4. Although honey bees are not native, neither are most of the crops we are trying to pollinate.

    I believe there are plenty of native pollinators here that can do the job, provided we take care of their environment. But it is sort of unfair to point to honey bees and yell “alien!” when . . . well . . . so are we.

  5. Well, be careful in saying CCD only affects honey bees…other social bees may be undergoing the exact same phenomenon (albeit with different parasites). We just can’t observe it!

  6. Laughed out loud at the picture/caption!

    Although an evil, invasive species, I don’t actually have anything against the honeybee (and from what I’ve heard varroa has taken out most of the feral honeybees in NA anyway) or even against raising drone flies (if I remember correctly, Eristalis tenax is another introduced species – doesn’t it mimic a honeybee?).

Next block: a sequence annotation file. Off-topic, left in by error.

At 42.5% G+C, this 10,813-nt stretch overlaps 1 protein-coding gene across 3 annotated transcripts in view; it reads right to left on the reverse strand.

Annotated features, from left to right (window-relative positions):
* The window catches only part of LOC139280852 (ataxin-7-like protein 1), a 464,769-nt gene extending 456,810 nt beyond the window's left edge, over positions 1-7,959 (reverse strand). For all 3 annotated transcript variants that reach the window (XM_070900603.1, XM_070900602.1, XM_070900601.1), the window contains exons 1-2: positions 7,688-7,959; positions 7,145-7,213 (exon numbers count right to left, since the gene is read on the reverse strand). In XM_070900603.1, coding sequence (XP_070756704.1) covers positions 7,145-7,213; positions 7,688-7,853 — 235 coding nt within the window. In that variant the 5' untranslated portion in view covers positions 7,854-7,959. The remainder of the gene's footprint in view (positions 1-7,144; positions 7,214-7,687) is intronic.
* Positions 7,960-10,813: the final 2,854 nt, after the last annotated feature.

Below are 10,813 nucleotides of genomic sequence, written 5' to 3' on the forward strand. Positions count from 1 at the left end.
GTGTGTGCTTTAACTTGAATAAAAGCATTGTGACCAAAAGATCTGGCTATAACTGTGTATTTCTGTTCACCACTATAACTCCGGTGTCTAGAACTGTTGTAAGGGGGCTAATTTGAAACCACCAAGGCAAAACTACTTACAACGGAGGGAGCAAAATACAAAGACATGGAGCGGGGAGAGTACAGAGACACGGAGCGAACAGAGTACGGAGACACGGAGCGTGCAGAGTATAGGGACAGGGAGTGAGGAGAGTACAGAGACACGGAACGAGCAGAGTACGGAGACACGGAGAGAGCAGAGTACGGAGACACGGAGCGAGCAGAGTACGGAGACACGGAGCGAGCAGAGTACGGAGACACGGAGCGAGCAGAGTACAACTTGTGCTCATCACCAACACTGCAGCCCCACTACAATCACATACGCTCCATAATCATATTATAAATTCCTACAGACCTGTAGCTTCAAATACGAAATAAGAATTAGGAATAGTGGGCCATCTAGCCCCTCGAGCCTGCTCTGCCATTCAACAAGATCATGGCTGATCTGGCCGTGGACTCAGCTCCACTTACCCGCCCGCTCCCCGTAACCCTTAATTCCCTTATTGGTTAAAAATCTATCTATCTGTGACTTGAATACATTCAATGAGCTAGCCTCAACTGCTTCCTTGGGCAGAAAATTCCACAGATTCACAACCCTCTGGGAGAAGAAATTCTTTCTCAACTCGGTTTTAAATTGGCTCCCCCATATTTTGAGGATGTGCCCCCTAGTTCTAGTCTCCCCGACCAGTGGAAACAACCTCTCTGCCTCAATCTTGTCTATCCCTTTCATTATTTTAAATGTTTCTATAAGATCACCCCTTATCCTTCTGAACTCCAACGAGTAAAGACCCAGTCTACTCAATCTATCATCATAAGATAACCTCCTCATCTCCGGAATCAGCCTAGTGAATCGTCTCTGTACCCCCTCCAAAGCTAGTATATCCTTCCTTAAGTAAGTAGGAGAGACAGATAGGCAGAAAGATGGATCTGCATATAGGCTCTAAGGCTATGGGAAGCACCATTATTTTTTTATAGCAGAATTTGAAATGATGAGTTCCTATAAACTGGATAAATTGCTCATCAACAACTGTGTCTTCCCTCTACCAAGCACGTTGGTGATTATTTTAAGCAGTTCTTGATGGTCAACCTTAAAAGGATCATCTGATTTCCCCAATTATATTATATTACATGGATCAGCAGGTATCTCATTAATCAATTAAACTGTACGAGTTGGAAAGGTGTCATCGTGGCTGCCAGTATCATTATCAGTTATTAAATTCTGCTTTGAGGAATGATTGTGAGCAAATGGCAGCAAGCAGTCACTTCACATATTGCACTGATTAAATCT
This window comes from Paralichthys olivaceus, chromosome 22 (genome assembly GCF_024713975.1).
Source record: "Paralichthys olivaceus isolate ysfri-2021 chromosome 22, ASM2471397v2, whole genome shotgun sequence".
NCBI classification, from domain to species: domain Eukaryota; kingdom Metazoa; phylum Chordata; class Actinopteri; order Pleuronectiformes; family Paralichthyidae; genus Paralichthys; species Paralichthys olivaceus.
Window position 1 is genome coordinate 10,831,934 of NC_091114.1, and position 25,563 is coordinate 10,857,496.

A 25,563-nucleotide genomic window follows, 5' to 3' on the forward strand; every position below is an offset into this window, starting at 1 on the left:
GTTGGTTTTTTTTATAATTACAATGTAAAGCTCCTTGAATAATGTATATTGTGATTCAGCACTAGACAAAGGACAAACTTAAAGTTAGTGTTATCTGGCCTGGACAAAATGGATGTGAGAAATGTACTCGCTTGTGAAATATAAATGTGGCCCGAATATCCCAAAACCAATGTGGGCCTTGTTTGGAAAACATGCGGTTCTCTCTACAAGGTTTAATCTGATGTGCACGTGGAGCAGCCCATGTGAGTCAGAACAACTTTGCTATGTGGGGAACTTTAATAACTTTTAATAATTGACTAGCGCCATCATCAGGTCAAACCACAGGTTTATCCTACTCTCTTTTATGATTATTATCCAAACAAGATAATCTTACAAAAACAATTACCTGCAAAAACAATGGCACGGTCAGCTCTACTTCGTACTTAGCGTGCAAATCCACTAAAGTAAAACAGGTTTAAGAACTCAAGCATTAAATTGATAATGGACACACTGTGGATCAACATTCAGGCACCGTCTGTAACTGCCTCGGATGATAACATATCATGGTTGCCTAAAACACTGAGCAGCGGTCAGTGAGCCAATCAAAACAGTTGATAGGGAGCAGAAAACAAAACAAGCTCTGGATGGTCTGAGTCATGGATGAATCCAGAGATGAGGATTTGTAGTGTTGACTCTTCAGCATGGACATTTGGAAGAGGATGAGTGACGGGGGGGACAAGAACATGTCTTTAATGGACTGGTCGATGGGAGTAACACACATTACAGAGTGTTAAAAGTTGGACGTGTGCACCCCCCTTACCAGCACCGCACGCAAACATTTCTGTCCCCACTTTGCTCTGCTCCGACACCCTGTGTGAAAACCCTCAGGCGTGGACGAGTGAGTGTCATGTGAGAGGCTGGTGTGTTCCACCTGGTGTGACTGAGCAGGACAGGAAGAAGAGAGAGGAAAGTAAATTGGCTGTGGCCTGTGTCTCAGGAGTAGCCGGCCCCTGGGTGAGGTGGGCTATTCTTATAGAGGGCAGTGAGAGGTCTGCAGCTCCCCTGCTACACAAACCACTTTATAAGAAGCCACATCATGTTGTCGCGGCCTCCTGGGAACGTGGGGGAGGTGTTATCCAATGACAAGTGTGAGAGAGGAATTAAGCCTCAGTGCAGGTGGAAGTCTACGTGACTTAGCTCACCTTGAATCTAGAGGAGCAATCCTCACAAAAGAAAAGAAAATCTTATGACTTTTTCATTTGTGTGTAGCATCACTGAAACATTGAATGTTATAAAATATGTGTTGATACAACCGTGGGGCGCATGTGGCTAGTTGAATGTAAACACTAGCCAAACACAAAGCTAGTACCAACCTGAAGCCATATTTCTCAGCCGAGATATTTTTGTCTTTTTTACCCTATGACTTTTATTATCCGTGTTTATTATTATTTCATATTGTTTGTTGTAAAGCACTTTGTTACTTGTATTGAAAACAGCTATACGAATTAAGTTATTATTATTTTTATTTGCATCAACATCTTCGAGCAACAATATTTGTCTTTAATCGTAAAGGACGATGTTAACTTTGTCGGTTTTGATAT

The idea of raising rat-tailed maggots for pollination is interesting, but at least in Alberta, the adults seem to be around only late in the season. Also, visiting flowers and being a pollinator are pre-requisites for, but not sufficient in themselves, to keep us in fruits and vegetables. Many native bees would have too narrow a time and/or host ranges to be much use to us. Flower flies and the like are probably nowhere near as efficient for crop pollination as honeybees, bumblebees, and a few others. So if we do lose Apis mellifera through poor management, maybe the vegetable and fruit bins in our grocery stores will look something like the picture above.

  7. To play devil’s advocate: the loss of European honeybees won’t mean that we get North America in its pre-colonial state. It will mean that we get the North America that we have now, minus European honeybees. My understanding (though someone please correct me if I’m wrong) is that native bee populations have been decimated in many areas, and that, if they don’t get pollinated by European honeybees, a lot of native plants might now not get pollinated at all.